J. Hector Worden
J. Hector Worden
J. Hector Worden
Collection of Pablo Larumbe, 9-21-08

via email from H. Ben Schmid, 2-10-11
     1. He was born Feb. 6, 1885 @Asbutry Park, New Jersey.

     2. He died in Dallas, Texas on May 6, 1916 in an aeroplane crash.

     3, He and his wife had moved to Dallas in 1916. After the funeral in Dallas, his father J. Hector Worden, Sr., of New York took the body to St. Louis. I don't know where he is buried.

The above information can be varified by checking the Dallas Morning News archives May 7, 1916, "Aviator Killed by fall near Dallas".

I have a number of photos of the plane. Worden is in block letters on the plane.

My father and his two brothers left for WWI in France in 1918. The third brother died of the flu epidemic in 1918 in Dallas.

     Early in 1911, Alfred Moisant opened an aviation school at Hempstead Plains, near Garden City, Long Island, where a vast acreage was admirably adaptable to practice flying. Alfred had the assistance of Harold Kantner, an early exhibition flyer, as well as of George H. Arnold, Mortimer F.. Bates, J. Hector Worden, and Chief Pilot Shakir S. Jerwan---"all licensed aviators," as the prospectus put it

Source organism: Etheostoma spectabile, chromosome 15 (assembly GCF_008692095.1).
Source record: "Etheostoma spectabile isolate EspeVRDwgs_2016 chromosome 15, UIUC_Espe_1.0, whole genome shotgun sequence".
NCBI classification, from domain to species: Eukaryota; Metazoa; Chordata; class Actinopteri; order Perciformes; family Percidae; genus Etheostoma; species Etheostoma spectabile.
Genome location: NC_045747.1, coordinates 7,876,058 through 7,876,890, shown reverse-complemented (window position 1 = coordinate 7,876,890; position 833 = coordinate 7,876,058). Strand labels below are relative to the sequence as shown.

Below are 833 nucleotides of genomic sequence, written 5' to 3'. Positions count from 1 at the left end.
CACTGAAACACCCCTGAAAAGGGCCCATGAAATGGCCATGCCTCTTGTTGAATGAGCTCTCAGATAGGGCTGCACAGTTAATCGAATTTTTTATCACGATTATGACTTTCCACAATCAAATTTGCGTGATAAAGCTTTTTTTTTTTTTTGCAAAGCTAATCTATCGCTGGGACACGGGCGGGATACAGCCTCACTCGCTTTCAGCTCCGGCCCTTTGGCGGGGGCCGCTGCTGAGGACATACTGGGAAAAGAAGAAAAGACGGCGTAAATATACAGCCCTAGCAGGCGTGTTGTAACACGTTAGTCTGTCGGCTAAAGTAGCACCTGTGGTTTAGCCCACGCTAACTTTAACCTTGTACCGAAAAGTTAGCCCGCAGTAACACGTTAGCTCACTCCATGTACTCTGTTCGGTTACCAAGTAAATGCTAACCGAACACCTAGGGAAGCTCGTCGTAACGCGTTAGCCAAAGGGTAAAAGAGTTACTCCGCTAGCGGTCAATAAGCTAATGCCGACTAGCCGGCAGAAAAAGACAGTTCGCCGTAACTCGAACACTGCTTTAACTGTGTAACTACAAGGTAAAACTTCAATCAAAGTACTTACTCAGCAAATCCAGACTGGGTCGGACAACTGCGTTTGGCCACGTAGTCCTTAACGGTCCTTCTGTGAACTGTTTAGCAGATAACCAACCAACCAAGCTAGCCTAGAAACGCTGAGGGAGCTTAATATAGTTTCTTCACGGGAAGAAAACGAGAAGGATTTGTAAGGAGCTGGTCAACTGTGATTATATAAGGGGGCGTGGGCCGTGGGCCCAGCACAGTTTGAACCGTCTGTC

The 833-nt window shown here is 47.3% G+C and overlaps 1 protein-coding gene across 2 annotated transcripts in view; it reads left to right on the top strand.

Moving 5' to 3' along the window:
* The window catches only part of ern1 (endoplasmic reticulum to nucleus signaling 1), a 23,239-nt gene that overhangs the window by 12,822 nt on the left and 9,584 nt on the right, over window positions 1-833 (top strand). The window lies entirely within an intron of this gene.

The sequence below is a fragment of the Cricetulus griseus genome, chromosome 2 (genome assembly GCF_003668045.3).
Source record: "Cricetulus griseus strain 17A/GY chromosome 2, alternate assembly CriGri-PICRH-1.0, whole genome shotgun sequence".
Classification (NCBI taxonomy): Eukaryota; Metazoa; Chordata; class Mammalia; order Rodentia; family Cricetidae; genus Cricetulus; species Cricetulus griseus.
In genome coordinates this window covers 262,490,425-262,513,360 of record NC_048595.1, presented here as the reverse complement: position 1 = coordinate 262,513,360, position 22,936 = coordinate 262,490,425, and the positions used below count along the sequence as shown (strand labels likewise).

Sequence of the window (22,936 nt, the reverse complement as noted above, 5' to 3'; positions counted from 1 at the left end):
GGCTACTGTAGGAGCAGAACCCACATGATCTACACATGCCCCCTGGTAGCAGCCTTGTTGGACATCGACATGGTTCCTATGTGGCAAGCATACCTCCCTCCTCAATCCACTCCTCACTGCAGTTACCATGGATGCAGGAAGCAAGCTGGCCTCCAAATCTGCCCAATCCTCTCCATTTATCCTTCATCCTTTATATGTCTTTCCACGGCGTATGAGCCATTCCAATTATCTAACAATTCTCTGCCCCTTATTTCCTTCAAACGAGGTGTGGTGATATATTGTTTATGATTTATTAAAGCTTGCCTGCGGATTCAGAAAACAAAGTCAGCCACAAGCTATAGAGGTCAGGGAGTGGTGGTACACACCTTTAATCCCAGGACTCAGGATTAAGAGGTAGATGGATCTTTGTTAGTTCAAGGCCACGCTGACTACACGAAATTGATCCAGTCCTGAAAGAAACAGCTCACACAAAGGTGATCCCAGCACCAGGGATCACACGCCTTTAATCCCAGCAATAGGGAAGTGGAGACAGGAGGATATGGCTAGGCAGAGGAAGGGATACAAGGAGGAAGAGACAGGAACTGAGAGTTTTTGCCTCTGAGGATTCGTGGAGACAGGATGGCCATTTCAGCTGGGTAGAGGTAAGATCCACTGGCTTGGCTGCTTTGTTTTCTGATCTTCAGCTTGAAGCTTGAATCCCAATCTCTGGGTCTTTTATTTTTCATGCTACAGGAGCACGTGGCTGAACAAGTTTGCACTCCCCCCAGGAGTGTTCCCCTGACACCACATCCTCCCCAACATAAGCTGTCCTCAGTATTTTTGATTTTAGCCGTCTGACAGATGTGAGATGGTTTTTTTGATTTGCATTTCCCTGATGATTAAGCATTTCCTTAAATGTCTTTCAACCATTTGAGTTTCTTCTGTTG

From Henry Villard's CONTACT
The Story of the Early Birds
Thomas Y. Crowell Co.

Extract from Revolución Mexicana / Contrarrevolución en Yucatan"
Vol 61, October 1967
Courtesy of Gerardo Garcia de León
       The government of President Francisco I Madero made arrangements with the Moissant International School, long established in the United States of America, for the acquisition of an aeroplane and the training of pilots. In the month of September of 1912, Francisco Alvarez.and Hector Worden arrived in the city of Torreon, with two Moissant-Blériot aeroplanes, being at the disposal of General Victoriano Huerta of the Northern Division. However, their skills as pilots were not utilized, not being considered to be worthwhile.  

"Dallas Enters World Aviation Race"
Knoxville Journal and Tribune,
Knoxville, Tennessee: May 26, 1914,
Transcribed by Bob Davis - 3-2-07
"San Francisco, May 25. - The first city to enter as a contestant in the Panama-Pacific exposition around the world aviation race in 1915 is Dallas, Tex. The exposition bureau of aeronautics announced today that Dallas chamber of commerce had sent word that the city would be represented by Capt. J. H. Worden, with a monoplane. The city will build his machine and finance his flight, the letter stated.

Capt. Worden is attached to the Mexican federal army. He is a Cherokee Indian and a former student at Carlisle. He was graduated from a French school of aviation."

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